There is a great deal of anger in the air. This anger is justified, but we must be clear about where to direct it. Toronto is the inequality capital of Canada. A small number of Canadians benefit from access to inherited wealth, have access to government, and control the country’s major corporations, including the media. Internationally, those forcing many into poverty, poisoning our Earth as they do so, are the wealthiest and most powerful. They are the ones who run the transnational corporations, looting our shared resources to enrich themselves and their friends, shifting the costs onto the most vulnerable among us.
To take this anger out on our neighbours — our Muslim neighbours, our Black neighbours, our Latinx neighbours, our LGBTQ+ neighbours — is wrong.
There’s a lot of work to be done to move our communities out of poverty, and toward fairness, equity, and mutual respect. Anger and violence against our neighbours because of their skin colour, religion, sexual orientation, gender identity, or disability status have no place in this work.
The Urban Alliance on Race Relations strongly condemns discriminatory and inflammatory statements by President-Elect Trump and his supporters. We further denounce the endorsement of these views by Member of Parliament and Conservative leadership candidate Kellie Leitch, as well as the racist and discriminatory actions taken by those who hold these views.
We must stand up against racism and discrimination. Let us channel our anger and fear toward fighting for a Canada — and a world — that we can be proud of.
UARR Board of Directors
GENDER, CARDING & RACIAL PROFILING
Thursday, December 8th
from 6pm to 8pm
OISE, Room 2212 ¶ 252 Bloor Street West, Toronto
A panel of legal experts and human rights advocates will discuss the current status of carding in the city and the impact of racial profiling on racialized women and gender diverse people.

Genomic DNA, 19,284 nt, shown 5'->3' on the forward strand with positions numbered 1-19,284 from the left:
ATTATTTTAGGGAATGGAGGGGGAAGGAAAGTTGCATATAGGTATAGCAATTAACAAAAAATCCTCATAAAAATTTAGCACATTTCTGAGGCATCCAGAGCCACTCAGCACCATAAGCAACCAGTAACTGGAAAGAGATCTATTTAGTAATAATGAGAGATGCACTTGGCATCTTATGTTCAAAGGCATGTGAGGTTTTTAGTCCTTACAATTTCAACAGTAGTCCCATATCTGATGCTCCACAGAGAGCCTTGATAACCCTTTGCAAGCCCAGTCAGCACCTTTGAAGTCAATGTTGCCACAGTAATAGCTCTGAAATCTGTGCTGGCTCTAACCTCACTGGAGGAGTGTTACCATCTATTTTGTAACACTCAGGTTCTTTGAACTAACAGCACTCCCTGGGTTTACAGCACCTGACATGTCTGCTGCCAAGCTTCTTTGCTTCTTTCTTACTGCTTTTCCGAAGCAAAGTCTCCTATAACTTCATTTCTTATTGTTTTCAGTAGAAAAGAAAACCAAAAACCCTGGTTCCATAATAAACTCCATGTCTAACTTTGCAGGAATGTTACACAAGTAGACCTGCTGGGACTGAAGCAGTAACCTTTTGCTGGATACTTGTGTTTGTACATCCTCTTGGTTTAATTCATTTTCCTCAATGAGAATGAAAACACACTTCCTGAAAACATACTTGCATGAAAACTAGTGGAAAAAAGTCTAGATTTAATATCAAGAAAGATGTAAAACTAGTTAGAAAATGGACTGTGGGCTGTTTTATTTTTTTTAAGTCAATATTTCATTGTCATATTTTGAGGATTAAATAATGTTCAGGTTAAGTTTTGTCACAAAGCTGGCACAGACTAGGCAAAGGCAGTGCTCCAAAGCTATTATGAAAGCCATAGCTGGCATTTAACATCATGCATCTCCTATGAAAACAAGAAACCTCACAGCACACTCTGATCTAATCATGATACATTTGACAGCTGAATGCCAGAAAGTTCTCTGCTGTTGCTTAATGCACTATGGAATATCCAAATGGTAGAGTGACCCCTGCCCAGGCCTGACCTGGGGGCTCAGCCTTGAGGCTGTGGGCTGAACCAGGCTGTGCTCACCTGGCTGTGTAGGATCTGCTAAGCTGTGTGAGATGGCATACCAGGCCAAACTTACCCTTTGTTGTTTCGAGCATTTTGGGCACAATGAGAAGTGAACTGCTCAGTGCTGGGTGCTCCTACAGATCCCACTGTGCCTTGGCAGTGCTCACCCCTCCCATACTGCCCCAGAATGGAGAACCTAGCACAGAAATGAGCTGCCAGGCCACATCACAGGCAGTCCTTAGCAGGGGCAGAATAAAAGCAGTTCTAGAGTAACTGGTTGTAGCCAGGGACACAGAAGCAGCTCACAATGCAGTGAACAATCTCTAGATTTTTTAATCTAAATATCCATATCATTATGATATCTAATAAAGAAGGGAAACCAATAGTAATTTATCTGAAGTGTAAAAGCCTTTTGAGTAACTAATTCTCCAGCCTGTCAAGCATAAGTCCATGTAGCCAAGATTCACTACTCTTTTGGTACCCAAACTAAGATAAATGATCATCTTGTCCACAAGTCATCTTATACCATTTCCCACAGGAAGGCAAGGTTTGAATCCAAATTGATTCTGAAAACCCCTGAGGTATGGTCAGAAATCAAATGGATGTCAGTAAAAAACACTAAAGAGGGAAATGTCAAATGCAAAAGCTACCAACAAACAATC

· ANDREA ANDERSON, Doctoral Candidate at Osgoode Hall Law School
· FATHIMA CADER, Public Interest Lawyer
· LAURIE HERMISTON, Native Women’s Resource Centre of Toronto
· KING, Coordinator of Black Queer Youth at Sherbourne Health Centre
· NANA YANFUL, Human Rights Lawyer and Racial Justice Advocate
BRITTANY ANDREW-AMOFAH, Public and Community Affairs Commentator
FREE EVENT ($5 suggested donation)
INFORMATION & ACCESSIBILITY:
For accommodation please contact: firstname.lastname@example.org
This event is sponsored by the Factor-Inwentash Faculty of Social Work at University of Toronto
The Urban Alliance on Race Relations fully supports Bill 28- The All Families are Equal Act along with the Chinese Canadian National Council Toronto Chapter. Please see statement below.
Nigel Barriffe, President UARR
FOR IMMEDIATE RELEASE
October 28th, 2016
As an advocacy organization that has long supported the LGBTQ community, the Chinese Canadian National Council Toronto Chapter, along with the listed agencies and individuals, supports Bill 28 – the All Families are Equal Act.
On September 29, 2016 the Ontario government released details of the ** All Families are Equal Act (http://ccnctoronto.us8.list-manage.com/track/click?u=9fbfd2cf7b2a8256f770fc35c&id=66eafdbce4&e=0b11e5d580)
(Bill 28). Specifically, the proposed amendments to the Children’s Law Reform Act and the Vital Statistics Act will update Ontario’s parentage and birth registration rules, and use gender neutral terminology where possible in order to be inclusive of all types of families.
Currently when a birth is being registered in Ontario, the law requires parents list a mother and a father. This means that same-sex couples cannot both be listed on the birth certificate. In addition, such a law does not meet the needs and realities of transgender parents. In order to have legal right to a child carried by their partner, the non birth parent in an LGBTQ family has to legally adopt the child. This process often requires families to hire a lawyer and apply for a court order, placing an unequal financial burden on LGBTQ families.